Preventing asthma attacks has a lot to do with controlling your environment and limiting your exposure to allergens. Find what triggers your asthma and try to avoid those substances. Stay healthy and exercise regularly. Use air condition indoors and cover your mouth and nose with a scarf when you go out into cold air. Monitor your breathing.

Treatments such as homeopathy, acupuncture and herbal supplements have not been scientifically proven to affect asthma symptoms. Talk with your doctor to determine if these alternative treatments are appropriate for you.

Dr. Maoshing Ni, PhD, LAc
Geriatric Medicine Specialist

Tylophora indica
The herb Tylophora indica (also called Tylophora asthmatica) appears to offer considerable promise as a treatment for asthma. It has a long history of use in the traditional Ayurvedic medicine of India. In a study of individuals with asthma, the participants who were given tylophora alcohol extract daily for 6 days showed significant improvement. Although tylophora is promising, larger and better studies are necessary to discover whether or not tylophora is truly effective.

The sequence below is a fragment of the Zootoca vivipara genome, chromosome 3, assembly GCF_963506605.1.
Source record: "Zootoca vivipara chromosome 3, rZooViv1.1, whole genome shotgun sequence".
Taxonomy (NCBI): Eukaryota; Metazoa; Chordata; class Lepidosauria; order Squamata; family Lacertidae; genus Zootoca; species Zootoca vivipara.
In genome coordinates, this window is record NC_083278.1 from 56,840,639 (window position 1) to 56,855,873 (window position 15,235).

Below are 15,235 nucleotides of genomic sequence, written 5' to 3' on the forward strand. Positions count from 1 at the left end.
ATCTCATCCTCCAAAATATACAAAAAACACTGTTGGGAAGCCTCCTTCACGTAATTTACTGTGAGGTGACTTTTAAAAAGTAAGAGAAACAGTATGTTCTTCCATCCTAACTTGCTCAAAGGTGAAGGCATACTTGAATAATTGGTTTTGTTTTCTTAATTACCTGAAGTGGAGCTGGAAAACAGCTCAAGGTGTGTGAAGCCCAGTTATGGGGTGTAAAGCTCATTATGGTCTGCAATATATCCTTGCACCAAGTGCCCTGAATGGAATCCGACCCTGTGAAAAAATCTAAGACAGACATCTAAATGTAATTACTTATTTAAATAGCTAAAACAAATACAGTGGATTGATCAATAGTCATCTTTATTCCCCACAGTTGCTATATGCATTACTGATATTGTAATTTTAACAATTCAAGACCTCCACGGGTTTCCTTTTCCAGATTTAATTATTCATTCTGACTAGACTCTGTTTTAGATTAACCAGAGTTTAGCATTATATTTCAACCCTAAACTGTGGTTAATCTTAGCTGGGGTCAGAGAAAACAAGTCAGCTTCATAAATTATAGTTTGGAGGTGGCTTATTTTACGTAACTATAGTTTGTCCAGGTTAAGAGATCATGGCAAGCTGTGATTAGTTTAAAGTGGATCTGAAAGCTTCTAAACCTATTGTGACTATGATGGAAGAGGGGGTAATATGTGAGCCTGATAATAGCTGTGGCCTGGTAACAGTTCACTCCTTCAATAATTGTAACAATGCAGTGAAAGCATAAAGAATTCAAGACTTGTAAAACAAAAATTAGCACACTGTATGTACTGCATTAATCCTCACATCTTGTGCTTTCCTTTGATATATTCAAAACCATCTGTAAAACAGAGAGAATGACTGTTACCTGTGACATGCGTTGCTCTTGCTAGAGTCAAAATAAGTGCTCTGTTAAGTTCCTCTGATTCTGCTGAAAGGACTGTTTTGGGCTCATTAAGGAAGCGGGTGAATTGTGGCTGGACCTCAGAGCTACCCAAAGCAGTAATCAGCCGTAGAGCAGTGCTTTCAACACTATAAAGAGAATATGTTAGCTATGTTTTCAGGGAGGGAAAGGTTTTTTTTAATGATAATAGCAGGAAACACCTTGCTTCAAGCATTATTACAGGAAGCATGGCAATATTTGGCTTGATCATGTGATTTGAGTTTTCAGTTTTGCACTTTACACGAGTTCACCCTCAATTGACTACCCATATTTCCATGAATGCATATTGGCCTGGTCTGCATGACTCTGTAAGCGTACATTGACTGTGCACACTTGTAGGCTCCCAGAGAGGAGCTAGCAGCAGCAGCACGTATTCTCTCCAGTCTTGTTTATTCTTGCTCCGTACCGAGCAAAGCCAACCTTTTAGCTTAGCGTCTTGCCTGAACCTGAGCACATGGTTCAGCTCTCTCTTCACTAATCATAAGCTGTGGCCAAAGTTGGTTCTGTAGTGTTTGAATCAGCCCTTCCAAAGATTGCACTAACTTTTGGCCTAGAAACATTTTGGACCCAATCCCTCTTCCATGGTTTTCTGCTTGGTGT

Boswellia
The herb boswellia has shown promise as a treatment for rheumatoid arthritis because it is thought to work by inhibiting inflammation. Since asthma involves inflammation as well and can be treated by some of the same drugs that treat rheumatoid arthritis, boswellia has been tried for this purpose too. One 6-week study of 80 individuals with relatively mild asthma found that treatment with boswellia 3 times daily reduced the frequency of asthma attacks and improved objective measurements of breathing capacity. However, further research needs to be performed to follow up this pilot study before boswellia can be described as a proven treatment for asthma.

Coleus forskohlii
The herb Coleus forskohlii comes from India and is sometimes recommended to treat asthma. While there is some evidence that it might work, it cannot be given a wholehearted recommendation. As presently sold, the herb is more like a drug than an herb. Natural Coleus forskohlii contains small amounts of a potent substance called forskolin. However, manufacturers deliberately modify the herb to dramatically increase its forskolin content. Forskolin appears to be safe, but more studies need to be undertaken before it can be recommended for self-treatment.

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Important: This content reflects information from various individuals and organizations and may offer alternative or opposing points of view. It should not be used for medical advice, diagnosis or treatment. As always, you should consult with your healthcare provider about your specific health needs.